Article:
Emmanuel Macron's disgraced ex-bodyguard said he continued to exchange messages regularly with the French president even after he was forced out of his job in July over a scandal.
Alexandre Benalla caused the most damaging controversy of Macron's presidency after he was caught on video roughing up protesters at a demonstration in May while wearing a police helmet.
And he was at the centre of more embarrassing headlines for the embattled 41-year-old head of state last week when it emerged he had retained his diplomatic passports even after losing his job.
In an interview with investigative website Mediapart, Benalla said Sunday that he continued giving advice to Macron via the Telegram messaging app, which the president uses intensively.
"We exchange messages on lots of different subjects. It's often like, 'how do you see things'. It could be about the 'yellow vests', the views on someone or security issues," Benalla said.
The 27-year-old former bouncer began working as a bodyguard for Macron during his campaign for the presidency in 2016 before being promoted to a senior security role in the presidential palace in May 2017.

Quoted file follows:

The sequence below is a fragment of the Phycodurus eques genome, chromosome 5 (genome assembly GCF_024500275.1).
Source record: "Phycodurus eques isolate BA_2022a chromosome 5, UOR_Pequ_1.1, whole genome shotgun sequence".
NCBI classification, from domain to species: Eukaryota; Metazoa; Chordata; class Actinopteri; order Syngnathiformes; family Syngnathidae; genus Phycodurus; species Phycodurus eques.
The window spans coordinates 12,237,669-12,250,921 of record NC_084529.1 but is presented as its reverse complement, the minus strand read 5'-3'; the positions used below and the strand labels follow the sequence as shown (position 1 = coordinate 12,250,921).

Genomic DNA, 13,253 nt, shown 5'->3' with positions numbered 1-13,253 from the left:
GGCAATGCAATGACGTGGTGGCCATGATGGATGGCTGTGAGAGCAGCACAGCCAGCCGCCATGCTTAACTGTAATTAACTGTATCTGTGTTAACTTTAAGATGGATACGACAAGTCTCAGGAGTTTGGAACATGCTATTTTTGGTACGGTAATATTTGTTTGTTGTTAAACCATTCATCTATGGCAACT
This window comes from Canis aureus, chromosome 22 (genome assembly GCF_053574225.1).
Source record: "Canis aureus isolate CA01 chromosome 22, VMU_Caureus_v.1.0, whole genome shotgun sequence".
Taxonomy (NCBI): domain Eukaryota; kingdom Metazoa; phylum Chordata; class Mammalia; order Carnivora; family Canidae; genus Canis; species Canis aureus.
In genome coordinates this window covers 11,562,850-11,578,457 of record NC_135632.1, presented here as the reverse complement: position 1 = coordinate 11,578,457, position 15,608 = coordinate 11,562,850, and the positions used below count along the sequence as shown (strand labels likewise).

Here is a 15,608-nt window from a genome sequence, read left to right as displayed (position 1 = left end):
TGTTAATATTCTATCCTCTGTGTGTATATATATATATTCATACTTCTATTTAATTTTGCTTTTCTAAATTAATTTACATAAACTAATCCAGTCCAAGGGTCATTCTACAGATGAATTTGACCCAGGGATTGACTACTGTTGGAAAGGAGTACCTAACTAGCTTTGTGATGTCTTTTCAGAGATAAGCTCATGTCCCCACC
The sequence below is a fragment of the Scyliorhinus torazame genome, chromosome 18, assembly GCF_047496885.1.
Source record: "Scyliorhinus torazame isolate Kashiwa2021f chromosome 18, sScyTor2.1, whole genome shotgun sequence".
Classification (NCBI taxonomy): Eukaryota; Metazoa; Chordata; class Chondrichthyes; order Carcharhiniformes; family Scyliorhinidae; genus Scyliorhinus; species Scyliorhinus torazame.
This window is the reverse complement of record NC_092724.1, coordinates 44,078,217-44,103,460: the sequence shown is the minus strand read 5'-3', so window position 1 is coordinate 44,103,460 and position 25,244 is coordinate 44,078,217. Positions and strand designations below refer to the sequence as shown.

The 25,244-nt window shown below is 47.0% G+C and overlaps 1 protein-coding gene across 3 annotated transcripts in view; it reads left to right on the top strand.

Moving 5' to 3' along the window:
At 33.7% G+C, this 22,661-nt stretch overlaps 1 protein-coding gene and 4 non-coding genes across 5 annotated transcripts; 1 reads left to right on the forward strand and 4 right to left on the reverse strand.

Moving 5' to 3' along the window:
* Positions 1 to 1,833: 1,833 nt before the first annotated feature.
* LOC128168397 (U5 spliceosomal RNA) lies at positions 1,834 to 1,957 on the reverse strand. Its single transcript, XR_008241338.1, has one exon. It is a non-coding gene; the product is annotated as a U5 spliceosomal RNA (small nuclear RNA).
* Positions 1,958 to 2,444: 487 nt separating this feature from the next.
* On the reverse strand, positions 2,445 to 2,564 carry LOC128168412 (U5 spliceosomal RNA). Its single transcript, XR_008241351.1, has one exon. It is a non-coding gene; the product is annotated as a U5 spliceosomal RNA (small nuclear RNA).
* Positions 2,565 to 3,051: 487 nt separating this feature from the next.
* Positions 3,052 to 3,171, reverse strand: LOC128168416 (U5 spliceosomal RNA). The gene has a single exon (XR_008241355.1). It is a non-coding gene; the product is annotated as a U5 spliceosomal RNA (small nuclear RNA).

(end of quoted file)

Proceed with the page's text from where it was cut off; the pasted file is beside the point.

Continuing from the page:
Benalla's role and the ties between the two men have been the focus of intense media scrutiny and the latest comments undermine efforts by Macron to distance himself publicly.
The French president is to give a televised New Year's address later on Monday evening at 8:00 pm (1900 GMT) -- the same time as "yellow vest" protesters have called for a new demonstration on the Champs-Elysees in Paris.
The protest movement, which swelled up from rural and small-town France in November, has waned in intensity in recent weeks after Macron announced a series of measures for low-income families.
Benalla admitted visiting around a dozen countries in recent months and he said he always gave an account of his trips to the president or his aides.
He met with Chad's President Idriss Deby earlier in December, and Le Monde newspaper has reported that he held talks with the Republic of Congo's President Denis Sassou-Nguesso, as well as top officials in Cameroon.
"I explain that I've seen so and so and what was said. Afterwards they can do what they like with it," Benalla told Mediapart.
He added, however, that since the revelations about his diplomatic passport emerged "the link has been cut" with the presidency.
Last Tuesday, the French presidency said that Benalla was "not an official or unofficial emissary".
But Benalla denied suggestions from the foreign ministry that he had used his diplomatic passports illegally, something which prosecutors are now examining.
"If they don't want me to use these passports, they could deactivate them," he said.
"When you travel abroad with a diplomatic passport, the French embassy knows when you arrive," he added.